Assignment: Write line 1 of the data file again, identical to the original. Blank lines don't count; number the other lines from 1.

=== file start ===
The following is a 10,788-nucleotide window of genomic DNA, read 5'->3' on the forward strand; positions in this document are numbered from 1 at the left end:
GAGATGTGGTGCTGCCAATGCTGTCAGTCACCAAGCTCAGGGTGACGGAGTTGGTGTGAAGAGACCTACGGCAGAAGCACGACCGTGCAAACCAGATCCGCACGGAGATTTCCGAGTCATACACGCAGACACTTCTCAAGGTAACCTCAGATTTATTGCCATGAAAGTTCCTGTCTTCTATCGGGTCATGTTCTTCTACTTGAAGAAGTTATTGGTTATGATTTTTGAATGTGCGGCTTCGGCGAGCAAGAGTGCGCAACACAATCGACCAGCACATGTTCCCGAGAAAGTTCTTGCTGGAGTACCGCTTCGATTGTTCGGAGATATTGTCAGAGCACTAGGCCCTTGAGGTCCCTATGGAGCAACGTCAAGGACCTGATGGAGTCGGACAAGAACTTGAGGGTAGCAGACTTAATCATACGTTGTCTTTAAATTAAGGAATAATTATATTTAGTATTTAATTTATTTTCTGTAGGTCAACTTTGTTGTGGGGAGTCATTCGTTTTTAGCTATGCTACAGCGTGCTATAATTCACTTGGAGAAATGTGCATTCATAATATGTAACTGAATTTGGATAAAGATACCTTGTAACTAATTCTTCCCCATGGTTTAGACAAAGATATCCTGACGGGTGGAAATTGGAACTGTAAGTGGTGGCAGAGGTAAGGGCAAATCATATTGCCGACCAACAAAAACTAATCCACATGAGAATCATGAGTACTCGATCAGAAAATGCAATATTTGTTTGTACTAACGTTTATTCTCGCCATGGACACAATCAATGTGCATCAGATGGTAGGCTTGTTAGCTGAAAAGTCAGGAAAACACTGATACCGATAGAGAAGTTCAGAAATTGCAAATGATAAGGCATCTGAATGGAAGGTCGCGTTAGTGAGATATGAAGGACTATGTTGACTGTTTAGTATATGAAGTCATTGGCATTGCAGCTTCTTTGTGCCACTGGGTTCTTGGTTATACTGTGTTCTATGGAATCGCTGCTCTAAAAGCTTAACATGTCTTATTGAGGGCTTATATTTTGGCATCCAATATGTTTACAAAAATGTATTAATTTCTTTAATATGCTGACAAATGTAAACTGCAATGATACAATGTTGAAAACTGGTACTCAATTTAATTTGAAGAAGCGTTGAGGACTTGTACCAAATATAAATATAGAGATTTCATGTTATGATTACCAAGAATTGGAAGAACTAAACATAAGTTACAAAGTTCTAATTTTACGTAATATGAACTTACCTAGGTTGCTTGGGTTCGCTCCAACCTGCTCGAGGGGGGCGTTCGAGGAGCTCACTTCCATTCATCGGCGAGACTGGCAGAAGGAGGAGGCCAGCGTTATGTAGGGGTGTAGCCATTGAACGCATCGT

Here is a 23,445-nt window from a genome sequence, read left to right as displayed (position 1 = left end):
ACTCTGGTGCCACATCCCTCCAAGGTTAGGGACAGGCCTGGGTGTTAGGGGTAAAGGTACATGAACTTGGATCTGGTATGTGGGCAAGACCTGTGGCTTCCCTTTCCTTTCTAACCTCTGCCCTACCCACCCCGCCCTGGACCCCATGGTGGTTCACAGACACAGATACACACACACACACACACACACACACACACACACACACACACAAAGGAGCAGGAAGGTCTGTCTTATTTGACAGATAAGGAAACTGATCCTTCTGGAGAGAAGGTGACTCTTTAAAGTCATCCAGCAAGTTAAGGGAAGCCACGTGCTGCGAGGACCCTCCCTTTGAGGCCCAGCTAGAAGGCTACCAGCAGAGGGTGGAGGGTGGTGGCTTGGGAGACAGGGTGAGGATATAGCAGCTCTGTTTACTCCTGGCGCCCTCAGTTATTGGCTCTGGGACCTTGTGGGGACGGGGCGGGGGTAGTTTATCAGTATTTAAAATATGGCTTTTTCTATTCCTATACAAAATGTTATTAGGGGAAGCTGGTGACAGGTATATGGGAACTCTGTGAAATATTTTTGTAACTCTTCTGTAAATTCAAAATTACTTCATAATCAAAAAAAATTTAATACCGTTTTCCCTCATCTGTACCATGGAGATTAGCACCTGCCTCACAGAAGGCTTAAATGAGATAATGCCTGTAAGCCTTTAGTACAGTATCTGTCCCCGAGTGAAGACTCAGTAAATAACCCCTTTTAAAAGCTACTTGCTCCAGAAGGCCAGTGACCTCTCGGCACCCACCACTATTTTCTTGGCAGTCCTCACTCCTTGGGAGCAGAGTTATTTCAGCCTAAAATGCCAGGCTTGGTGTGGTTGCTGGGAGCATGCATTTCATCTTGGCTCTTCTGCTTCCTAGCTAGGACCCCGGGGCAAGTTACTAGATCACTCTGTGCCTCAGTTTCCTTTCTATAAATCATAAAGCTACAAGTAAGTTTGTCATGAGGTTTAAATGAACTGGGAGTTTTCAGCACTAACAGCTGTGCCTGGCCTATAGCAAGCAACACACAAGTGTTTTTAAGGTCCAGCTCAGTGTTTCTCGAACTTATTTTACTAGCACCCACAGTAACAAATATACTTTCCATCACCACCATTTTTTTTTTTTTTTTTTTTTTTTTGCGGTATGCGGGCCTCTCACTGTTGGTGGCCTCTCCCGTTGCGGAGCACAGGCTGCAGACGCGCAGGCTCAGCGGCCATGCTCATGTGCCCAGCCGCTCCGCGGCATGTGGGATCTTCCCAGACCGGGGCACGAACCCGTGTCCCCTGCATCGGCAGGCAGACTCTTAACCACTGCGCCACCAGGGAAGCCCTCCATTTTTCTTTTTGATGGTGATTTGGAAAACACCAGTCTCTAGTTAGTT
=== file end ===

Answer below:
The following is a 10,788-nucleotide window of genomic DNA, read 5'->3' on the forward strand; positions in this document are numbered from 1 at the left end: